About Me 2: Public School

          My Grandma said she always wanted to be a teacher, but she had to leave school at 14 to get a job. My mother taught individuals to read, eventually quite a few of them. I had a brother born several years after I was. Enjoyed teaching him, showing him, all kinds of things. He would become a video production teacher in Los Angeles. I guess you could say I came by it naturally. 

          Summer camps gave me a chance for adventure. I particularly enjoyed Pete Menaker’s camp To-ho-ne and the stories he told. There was one about how he and his brother beat back fascists with baseball bats. One day he came upon my group at the swimming area of the lake, having a mud fight at lunchtime. A moment lapsed; I saw his face change. He bent down, grabbed some earth and joined in. He was 75 at the time; 

          Ralph Hill had a camp called Deer Lake. It was filled with animals of all kinds. I remember a photo of me in a softball game. I had apparently run into a deer. In any case the ball lay on the ground. I had not caught it. Right field was never mowed. This altered the skills necessary to be a right fielder. Simply finding the ball brought joy to all. Corning made and installed a huge solid piece of glass in the back of Ralph’s house. He had one condition: the flying squirrels in a nearby tree were not to be disturbed. Ralph set it up for visitors to watch the animals feed in a schedule that made it possible for each species to have a turn without running into prey. I remember the time I made homemade ice cream with a churn. Later I became a counselor and still later an administrator of a sort. When a bunk was giving their counselor a hard time, I was brought in. 

          The Wheatley School was clean, had well prepared teachers. Mostly though I was bored a lot. I knew I liked theatre. On my first date I took Amy to see Raisin in the Sun on Broadway. At Wheatley I began to act. I would go on to perform in some 40 plays and direct 40 more. I wrote a few too, when money for theatre was hard to find. I started a scholarship fund that gave away thousands and supported the theater with money from very cheap ticket sales.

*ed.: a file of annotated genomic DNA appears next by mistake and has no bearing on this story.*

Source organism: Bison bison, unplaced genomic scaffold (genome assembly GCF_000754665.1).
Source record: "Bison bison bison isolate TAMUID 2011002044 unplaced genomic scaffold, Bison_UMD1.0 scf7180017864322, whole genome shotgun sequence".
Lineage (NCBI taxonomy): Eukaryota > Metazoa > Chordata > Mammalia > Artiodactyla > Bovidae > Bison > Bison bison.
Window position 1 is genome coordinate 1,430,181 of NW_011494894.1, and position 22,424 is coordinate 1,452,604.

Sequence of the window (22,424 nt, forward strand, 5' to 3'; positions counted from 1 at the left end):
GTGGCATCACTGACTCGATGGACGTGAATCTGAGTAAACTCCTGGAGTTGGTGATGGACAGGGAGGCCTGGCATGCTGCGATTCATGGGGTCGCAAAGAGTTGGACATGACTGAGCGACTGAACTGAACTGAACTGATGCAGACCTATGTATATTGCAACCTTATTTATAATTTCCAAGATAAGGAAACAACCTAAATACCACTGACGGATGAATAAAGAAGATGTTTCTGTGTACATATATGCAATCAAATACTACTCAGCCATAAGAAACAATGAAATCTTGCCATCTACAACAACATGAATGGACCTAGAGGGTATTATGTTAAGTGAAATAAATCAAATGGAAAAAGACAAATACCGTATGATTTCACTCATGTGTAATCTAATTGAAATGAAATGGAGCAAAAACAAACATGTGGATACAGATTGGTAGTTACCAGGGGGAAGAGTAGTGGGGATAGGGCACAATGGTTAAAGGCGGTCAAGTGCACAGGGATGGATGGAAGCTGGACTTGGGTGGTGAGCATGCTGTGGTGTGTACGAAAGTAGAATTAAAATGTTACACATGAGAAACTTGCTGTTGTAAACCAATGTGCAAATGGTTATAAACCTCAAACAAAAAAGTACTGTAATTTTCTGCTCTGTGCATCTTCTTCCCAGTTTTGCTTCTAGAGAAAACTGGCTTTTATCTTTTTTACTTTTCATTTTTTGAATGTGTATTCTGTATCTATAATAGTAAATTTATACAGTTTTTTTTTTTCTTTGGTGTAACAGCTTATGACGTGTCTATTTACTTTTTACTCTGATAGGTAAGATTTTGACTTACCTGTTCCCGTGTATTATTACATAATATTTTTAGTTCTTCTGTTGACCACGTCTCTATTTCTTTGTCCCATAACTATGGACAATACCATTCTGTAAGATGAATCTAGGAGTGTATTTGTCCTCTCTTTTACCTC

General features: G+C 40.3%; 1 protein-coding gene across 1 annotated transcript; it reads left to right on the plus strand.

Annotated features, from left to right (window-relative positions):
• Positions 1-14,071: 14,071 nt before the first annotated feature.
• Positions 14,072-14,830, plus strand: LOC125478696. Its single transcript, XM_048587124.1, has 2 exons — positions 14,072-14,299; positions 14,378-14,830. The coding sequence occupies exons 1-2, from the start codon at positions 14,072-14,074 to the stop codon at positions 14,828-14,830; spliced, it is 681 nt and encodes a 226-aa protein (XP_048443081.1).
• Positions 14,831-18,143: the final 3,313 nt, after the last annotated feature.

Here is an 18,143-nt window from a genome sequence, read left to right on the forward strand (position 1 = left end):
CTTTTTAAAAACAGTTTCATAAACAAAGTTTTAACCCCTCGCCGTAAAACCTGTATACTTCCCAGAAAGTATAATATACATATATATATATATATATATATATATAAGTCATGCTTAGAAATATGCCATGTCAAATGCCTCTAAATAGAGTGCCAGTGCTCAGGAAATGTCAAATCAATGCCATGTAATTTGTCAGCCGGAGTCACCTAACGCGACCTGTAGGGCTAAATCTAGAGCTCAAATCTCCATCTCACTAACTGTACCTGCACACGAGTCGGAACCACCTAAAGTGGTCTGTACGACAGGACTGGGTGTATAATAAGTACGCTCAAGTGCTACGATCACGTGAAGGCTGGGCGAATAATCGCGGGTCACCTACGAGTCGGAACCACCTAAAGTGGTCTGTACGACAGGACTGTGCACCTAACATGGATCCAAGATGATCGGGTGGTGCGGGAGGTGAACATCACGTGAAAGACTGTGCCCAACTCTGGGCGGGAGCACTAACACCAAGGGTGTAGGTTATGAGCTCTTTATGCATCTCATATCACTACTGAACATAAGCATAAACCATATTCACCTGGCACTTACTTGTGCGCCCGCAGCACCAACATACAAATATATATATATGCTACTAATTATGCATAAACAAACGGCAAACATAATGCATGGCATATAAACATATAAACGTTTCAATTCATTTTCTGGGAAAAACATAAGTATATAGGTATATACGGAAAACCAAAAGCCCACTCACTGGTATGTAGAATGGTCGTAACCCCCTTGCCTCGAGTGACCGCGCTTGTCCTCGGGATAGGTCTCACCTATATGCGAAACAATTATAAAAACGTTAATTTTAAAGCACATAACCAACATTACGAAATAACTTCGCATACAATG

Carleton College was clean, polite, and somewhat conservative. But it was a time of change and we from larger cities brought it with us. We wrote poetry and stinging prose. Kerouac came with me in a book and Ginsburg and the boys. My roommate offered to help me unpack, but when he saw the books, he dropped them on the floor and left the room. His Pastor had warned him against being influenced by the devil. He went insane shortly after.  

          I never understood why on Sundays everyone would disappear after church. They said they were studying. I didn’t study, at least not like that. I failed Russian 3 times. I couldn’t separate the sounds into words. It did terrible things to my GPA. But I wasn’t there for a GPA. 

          I was a Psychology major. I wrote a strong (honors level they said) comprehensive test. For the orals they asked me to lie down and answer their questions like I was on a Freudian’s couch. My orals weren’t strong enough, they said, to recommend me for honors. Oh, earlier I had taken all the high level courses offered by the department beginning with theories of psychology. I ended by taking their most basic course called “Learning Theory. ” I flunked that one too. They were behaviorists. To get any other kind of psychologists I had to beg the department to expand their ideas. They got me back at the orals.